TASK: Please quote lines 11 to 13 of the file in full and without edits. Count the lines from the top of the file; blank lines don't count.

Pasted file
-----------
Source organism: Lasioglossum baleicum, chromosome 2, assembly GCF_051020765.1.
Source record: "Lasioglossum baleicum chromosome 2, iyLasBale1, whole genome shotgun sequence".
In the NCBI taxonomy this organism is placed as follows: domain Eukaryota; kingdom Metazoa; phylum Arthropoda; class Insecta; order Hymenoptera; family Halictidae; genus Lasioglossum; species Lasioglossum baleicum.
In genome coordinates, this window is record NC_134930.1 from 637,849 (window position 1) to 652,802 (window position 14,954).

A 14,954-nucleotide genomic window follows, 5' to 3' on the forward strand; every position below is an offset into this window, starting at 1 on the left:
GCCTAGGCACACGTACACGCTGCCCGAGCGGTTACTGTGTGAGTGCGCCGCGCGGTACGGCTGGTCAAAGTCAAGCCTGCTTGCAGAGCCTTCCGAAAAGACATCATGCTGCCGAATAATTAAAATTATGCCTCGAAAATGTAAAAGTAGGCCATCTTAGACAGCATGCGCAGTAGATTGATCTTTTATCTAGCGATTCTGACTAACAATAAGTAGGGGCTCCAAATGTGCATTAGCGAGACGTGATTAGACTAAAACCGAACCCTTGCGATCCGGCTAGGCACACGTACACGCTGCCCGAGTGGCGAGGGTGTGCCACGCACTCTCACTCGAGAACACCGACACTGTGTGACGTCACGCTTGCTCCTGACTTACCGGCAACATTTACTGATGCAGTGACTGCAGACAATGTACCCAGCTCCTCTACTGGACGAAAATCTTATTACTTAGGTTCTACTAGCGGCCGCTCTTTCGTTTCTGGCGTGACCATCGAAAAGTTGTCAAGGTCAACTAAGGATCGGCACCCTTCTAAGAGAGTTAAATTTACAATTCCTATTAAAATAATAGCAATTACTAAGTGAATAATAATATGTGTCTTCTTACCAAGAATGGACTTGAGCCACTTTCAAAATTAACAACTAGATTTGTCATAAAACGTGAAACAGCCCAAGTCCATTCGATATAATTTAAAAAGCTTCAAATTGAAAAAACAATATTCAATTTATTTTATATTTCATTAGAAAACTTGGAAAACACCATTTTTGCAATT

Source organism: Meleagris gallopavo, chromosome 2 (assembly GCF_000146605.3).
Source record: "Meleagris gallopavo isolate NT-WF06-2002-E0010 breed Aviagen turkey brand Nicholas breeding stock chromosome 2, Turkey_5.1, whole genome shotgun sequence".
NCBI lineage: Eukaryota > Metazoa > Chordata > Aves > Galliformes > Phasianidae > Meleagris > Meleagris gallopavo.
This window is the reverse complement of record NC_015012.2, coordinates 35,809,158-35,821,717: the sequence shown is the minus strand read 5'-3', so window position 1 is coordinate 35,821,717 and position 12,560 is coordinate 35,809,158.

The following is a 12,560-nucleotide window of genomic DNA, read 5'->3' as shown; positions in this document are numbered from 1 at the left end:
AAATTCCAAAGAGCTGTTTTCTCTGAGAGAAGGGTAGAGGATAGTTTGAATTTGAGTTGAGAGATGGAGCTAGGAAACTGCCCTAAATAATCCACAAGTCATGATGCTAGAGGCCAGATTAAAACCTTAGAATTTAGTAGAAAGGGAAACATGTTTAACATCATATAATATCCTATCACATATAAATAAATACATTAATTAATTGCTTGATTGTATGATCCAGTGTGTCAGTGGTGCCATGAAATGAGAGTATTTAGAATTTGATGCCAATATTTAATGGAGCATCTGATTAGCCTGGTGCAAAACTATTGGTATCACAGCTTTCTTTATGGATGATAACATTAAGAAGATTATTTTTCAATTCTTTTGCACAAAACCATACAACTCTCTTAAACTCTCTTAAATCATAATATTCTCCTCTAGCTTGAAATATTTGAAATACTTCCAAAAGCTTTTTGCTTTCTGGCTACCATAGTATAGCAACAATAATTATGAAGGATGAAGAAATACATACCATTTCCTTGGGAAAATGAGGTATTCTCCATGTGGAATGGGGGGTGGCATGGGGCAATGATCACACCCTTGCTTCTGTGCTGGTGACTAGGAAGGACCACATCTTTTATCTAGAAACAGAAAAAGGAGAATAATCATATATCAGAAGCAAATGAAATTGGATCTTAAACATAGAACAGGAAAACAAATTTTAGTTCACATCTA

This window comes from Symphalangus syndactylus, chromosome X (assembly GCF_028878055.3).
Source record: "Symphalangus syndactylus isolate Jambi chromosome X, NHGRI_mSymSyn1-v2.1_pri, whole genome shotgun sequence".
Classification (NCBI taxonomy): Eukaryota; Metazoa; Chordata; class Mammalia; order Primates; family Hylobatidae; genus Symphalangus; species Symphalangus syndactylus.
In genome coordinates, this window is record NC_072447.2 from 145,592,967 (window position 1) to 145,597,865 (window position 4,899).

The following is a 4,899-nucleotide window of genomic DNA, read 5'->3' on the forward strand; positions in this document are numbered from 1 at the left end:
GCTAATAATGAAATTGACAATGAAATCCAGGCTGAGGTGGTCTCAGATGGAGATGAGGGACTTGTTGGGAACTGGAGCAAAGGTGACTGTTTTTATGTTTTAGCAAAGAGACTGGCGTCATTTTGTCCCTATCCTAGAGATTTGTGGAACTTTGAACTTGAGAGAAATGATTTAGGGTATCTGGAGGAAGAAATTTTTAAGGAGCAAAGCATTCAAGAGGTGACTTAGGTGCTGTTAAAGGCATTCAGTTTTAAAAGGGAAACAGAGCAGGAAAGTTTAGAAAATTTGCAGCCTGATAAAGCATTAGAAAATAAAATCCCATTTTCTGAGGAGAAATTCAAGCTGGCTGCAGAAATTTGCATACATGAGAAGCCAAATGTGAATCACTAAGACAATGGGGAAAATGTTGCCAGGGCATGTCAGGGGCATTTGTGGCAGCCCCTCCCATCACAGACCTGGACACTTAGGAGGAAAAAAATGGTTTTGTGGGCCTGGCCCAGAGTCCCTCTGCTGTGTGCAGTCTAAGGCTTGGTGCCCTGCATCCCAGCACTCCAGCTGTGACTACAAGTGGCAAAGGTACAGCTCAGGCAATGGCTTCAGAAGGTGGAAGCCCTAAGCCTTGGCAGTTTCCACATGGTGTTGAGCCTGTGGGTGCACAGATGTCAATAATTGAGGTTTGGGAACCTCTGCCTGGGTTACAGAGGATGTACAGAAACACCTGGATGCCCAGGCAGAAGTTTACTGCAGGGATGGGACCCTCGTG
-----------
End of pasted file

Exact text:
The following is a 12,560-nucleotide window of genomic DNA, read 5'->3' as shown; positions in this document are numbered from 1 at the left end:
AAATTCCAAAGAGCTGTTTTCTCTGAGAGAAGGGTAGAGGATAGTTTGAATTTGAGTTGAGAGATGGAGCTAGGAAACTGCCCTAAATAATCCACAAGTCATGATGCTAGAGGCCAGATTAAAACCTTAGAATTTAGTAGAAAGGGAAACATGTTTAACATCATATAATATCCTATCACATATAAATAAATACATTAATTAATTGCTTGATTGTATGATCCAGTGTGTCAGTGGTGCCATGAAATGAGAGTATTTAGAATTTGATGCCAATATTTAATGGAGCATCTGATTAGCCTGGTGCAAAACTATTGGTATCACAGCTTTCTTTATGGATGATAACATTAAGAAGATTATTTTTCAATTCTTTTGCACAAAACCATACAACTCTCTTAAACTCTCTTAAATCATAATATTCTCCTCTAGCTTGAAATATTTGAAATACTTCCAAAAGCTTTTTGCTTTCTGGCTACCATAGTATAGCAACAATAATTATGAAGGATGAAGAAATACATACCATTTCCTTGGGAAAATGAGGTATTCTCCATGTGGAATGGGGGGTGGCATGGGGCAATGATCACACCCTTGCTTCTGTGCTGGTGACTAGGAAGGACCACATCTTTTATCTAGAAACAGAAAAAGGAGAATAATCATATATCAGAAGCAAATGAAATTGGATCTTAAACATAGAACAGGAAAACAAATTTTAGTTCACATCTA

This window comes from Symphalangus syndactylus, chromosome X (assembly GCF_028878055.3).